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Retirement Planning By The Decade- Your 60s

You are now in the home stretch, almost at the finishing line to retirement. If you had been planning for retirement most of your working life, the transition into retirement starting in your 60s should be relatively smooth. Hopefully, you had started your retirement planning in the previous decade and accumulated enough capital to provide sufficient income for you to live comfortably and enjoy retirement.

Your 60s is the time to prepare for the changes retirement will bring, most importantly the financial changes that will occur. Instead of earning a pay cheque, check you will now create that paycheck pay cheque for yourself. If you have not been saving this decade, now really is the last opportunity to put aside retirement dollars, so all is not lost. Your financial position could be better than you think. You may have no major expenses, such as mortgage, children expenses, or even if you do, they will soon be behind you.

Perhaps you even have an inheritance and no other dependents. You therefore have funds you can begin to invest to create your retirement income.

It can be overwhelming to realize that you are not financially prepared for retirement when it looms around the corner. Put your worries aside and begin to take action now, focusing on the time you have left. To build or increase your retirement saving during this decade, you will want to take into consideration the following:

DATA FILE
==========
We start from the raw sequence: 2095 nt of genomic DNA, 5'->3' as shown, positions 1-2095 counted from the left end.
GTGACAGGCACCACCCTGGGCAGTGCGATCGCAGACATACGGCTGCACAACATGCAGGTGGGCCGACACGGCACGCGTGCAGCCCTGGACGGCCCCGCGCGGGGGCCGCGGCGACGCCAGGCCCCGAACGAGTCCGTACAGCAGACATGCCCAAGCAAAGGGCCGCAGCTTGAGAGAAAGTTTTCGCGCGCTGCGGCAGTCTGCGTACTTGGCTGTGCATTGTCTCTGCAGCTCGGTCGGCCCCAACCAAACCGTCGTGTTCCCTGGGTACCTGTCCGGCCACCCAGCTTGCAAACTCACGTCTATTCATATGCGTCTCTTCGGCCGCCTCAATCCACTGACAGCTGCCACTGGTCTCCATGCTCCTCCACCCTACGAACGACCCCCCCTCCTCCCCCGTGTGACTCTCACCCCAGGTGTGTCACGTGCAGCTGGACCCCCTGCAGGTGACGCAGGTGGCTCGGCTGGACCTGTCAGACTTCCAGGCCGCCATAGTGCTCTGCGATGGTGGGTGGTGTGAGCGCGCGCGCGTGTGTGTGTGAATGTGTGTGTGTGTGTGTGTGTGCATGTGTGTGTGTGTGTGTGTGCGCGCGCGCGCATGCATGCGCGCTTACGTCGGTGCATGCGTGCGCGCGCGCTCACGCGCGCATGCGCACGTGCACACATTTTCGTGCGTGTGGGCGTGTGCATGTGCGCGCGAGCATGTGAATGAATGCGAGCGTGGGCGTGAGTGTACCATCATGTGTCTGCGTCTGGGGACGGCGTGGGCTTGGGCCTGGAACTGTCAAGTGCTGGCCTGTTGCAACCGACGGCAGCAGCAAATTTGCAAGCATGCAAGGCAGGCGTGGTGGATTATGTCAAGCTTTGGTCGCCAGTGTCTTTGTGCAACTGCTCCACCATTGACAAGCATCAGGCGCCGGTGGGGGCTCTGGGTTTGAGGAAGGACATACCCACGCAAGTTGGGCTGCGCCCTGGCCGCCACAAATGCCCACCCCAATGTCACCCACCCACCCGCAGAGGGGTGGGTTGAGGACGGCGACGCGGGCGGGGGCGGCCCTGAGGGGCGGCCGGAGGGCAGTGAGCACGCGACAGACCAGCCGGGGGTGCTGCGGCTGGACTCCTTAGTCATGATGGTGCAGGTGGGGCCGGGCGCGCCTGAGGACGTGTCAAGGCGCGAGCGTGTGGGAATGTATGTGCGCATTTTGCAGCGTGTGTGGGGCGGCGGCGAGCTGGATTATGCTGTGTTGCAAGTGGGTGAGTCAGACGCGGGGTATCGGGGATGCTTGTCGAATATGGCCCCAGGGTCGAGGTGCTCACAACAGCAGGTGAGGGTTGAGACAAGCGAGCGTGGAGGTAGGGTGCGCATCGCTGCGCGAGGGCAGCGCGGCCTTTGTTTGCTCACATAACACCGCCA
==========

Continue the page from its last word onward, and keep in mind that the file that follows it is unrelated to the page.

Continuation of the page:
Working longer. Bearing in mind that individuals are now living longer, you and or your spouse can expect to live up to 30 years after retirement. You want your retirement income to last as long as you and hence early retirement will not be an option for you. The longer you remain employed, the more funds you will be able to accumulate and the fewer years you will have to worry about funding your retirement lifestyle. If you are unable to continue working full time, you can consider part time employment.

Decide on your retirement lifestyle. You can no longer put this off, as the lifestyle you and your spouse decide on will drive the amount of income you will require on retirement. Calculate what your dream retirement will cost and review your investments to determine if you can afford that dream and if not, how can you fill the gap.

Maximize your savings and Investment potential. If you are comfortable in taking risk, it may benefit you to look at investments that are generally considered risky but on which the returns will be higher.